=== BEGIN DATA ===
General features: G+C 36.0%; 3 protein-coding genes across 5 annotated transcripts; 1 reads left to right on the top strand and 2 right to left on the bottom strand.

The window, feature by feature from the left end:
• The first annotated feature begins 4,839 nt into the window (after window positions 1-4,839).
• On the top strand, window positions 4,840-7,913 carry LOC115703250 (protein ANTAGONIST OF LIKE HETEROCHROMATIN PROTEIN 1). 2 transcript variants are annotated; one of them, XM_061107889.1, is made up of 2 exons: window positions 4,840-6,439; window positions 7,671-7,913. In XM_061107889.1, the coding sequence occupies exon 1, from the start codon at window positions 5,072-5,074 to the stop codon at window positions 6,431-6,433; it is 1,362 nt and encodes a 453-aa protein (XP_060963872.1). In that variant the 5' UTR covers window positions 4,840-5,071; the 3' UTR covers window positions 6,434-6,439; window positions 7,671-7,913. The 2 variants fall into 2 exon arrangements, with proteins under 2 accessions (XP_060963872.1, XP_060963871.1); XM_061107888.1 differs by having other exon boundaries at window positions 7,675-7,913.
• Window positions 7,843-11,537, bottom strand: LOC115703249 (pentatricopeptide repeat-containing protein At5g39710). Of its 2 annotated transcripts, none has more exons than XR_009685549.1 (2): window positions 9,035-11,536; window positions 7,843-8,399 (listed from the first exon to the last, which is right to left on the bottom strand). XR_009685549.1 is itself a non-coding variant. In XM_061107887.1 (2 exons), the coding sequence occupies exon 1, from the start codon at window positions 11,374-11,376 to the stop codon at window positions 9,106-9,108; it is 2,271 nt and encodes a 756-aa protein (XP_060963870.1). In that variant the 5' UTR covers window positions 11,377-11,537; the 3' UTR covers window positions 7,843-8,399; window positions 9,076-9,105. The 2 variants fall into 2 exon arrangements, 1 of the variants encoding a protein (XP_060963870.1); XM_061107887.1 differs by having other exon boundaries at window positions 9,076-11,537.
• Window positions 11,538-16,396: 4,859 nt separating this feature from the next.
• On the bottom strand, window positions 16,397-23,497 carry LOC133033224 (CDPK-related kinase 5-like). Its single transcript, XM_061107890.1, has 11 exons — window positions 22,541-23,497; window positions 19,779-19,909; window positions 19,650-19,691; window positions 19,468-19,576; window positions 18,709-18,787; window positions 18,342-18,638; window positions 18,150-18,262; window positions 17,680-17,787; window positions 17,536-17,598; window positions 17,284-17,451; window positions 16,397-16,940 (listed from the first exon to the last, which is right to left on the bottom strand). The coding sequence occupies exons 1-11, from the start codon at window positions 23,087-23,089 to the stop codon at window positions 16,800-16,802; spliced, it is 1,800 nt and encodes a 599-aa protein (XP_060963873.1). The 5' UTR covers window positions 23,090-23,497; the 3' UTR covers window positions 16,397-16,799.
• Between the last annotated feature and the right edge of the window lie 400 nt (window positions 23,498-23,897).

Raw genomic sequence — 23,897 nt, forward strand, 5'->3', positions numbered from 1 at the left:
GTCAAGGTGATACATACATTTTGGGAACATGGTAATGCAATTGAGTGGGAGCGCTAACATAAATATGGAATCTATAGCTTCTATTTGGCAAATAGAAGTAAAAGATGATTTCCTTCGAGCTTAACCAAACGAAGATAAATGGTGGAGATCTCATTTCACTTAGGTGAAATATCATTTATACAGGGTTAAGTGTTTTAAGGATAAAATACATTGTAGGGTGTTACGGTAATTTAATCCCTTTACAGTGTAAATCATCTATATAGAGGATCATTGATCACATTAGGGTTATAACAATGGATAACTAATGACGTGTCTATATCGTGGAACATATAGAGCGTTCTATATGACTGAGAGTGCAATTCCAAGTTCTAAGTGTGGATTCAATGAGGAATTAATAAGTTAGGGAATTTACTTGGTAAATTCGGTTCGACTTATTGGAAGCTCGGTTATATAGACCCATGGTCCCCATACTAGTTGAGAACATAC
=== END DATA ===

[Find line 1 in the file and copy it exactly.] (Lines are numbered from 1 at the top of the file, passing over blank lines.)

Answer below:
General features: G+C 36.0%; 3 protein-coding genes across 5 annotated transcripts; 1 reads left to right on the top strand and 2 right to left on the bottom strand.